Kullu, Oct 12: The famed week-long Kullu Dussehra is one of main festivals of Himachal Pradesh, which has maintained its unique identity over the years and is celebrated in an entirely different way. This festival is different in the sense that this commences when Dussehra festivities come to a close in the rest of the country.
Another unique feature of the Kullu Dussehra is that it does not conclude with the burning of the effigies of demon-king, Ravana, his brother Kumbhkarana and son, Meghnath. The Kullu valley is known as the 'Valley of Gods' as on the occasion of the Dussehra here about 20 Gods and Goddesses of the valley converge at the venue of the celebrations here. The divine ambience gives a feeling of heaven on the earth.
Dussehra at Kullu commences on the tenth day of the rising moon, on 'Vijay Dashmi' itself and continues for seven days. The history of Kullu Dussehra dates back to the 17th century when the local king, Jagat Singh installed an idol of Raghunathji on his throne as a mark of penance. Afer this, Raghunathii came to be known as the ruling deity of the valley.
It is said besides the 20 Gods and Goddesses of the Kullu valley, a total of about 200 deities converge on Kullu for this unusual festival to pay homage to lord Raghunath.
On the first day, the idol of Lord Raghunath saddled on a decorated chariot is pulled by ropes from its fixed place, that is a temple and taken to Dhalpur Grounds to mark the commencement of the Dussehra cerelbrations. In attendance during the rope pulling ceremony are some of the other local dieties 'seated' on colourful palanquins .
The locals here consider the pulling ceremony as very sacred.
This ceremony gradually takes the shape of a procession as more and more worshippers join in to get their hands on the ropes to pull the diety.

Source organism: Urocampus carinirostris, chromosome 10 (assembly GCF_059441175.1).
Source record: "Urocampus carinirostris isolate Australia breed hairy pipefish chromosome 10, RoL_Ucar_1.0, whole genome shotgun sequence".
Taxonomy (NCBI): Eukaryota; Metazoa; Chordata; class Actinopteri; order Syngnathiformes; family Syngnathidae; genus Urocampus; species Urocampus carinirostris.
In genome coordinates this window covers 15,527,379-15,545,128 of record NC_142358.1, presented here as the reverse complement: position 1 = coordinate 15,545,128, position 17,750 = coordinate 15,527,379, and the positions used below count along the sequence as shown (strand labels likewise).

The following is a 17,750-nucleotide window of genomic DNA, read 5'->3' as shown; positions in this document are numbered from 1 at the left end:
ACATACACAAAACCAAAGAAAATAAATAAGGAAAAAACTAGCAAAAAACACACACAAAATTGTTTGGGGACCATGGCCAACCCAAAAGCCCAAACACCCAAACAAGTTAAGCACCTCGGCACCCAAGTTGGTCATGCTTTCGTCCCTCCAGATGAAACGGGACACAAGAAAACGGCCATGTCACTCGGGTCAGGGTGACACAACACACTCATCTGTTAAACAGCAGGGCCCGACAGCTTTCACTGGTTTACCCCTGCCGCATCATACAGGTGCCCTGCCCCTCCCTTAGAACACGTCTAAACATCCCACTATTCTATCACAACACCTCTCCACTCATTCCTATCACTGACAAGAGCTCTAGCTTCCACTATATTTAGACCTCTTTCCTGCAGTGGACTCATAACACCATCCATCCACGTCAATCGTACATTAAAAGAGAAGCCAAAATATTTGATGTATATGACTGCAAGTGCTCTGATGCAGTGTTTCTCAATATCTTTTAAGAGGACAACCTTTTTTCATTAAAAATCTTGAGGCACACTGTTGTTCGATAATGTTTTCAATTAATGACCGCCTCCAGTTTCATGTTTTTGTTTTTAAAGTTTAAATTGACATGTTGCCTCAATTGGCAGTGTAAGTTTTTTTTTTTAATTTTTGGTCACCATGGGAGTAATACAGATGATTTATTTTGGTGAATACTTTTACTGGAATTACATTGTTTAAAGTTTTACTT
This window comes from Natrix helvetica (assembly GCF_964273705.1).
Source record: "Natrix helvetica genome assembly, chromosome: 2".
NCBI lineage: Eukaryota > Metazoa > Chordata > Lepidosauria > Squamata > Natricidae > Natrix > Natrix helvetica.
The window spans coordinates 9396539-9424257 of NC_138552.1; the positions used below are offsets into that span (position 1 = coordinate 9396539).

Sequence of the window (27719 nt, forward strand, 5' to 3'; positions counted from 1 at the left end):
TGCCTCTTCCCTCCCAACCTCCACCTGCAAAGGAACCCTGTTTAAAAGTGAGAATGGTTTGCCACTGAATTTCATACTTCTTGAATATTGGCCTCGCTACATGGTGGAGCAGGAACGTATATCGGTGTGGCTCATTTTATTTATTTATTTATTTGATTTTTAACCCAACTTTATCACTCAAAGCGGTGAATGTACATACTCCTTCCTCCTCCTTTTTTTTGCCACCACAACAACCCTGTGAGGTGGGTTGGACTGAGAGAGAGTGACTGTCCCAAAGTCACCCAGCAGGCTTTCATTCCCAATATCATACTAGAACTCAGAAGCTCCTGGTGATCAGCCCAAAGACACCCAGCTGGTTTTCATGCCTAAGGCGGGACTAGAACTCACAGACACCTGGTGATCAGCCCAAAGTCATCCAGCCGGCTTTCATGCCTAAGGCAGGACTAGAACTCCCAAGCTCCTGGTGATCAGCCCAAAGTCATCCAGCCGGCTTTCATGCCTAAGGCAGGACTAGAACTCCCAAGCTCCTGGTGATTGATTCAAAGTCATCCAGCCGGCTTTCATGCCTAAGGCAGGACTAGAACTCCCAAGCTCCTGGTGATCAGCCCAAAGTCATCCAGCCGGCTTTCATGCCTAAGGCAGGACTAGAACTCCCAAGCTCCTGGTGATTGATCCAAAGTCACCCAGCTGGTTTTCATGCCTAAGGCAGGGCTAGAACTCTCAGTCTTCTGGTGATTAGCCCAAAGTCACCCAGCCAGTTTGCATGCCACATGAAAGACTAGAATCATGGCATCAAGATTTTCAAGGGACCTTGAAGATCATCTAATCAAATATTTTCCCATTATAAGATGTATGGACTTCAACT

During the week-long celebrations, gods and goddesses are invoked and paraded around this town every morning and evening. The assembly of differents dieties in a unique feature of the Kullu Dussehra.
On the concluding day, the chariot of lord Raghunath is taken to the banks of the Beas river and in the diety's presence a pile of wood and grass is set on fire, to symbolise the burning of Ravanas Lanka.
Thereafter lord Raghunath is taken back to his temple and Dussehra festivities come to an end.
All through the seven days, people remain busy in singing and dancing, purchasing and selling items for household and family use. Traders and government departments from various parts of the valley set up stalls of different items at the venue of the celebrations. The Himachal Pradesh government has accorded the status of an international festival to the Kullu Dussehra, which attracts tourists in large numbers from home and abroad. The festival is also celebrated as an International Cultural Festival and some of the best cultural groups from various states and countries enthrall the audience every evening at the Kala Kendra, an open air theatre situated near Dhalpur Grounds.
The ongoing festival this has seen cultural troupes from Tamil Nadu, Goa, Karnataka, Gujarat, Maharashtra, Rajasthan and Sikkim perform besides of the course troupes from the state.
Famous playback singers Mahalaxmi Aiyer and Kumar Shanu, Punjabi singer Mikka, qawwali singers, Arshdeep Kaur and Ehsaan Bharti and other artists like Lalit Pandit have put up performances this year.
Another attraction of the ongoing festival is the presentation of Ramayana in the form of opera for the first time.
After the festival ends all the dieties would go back to abodes in different parts of the hill state.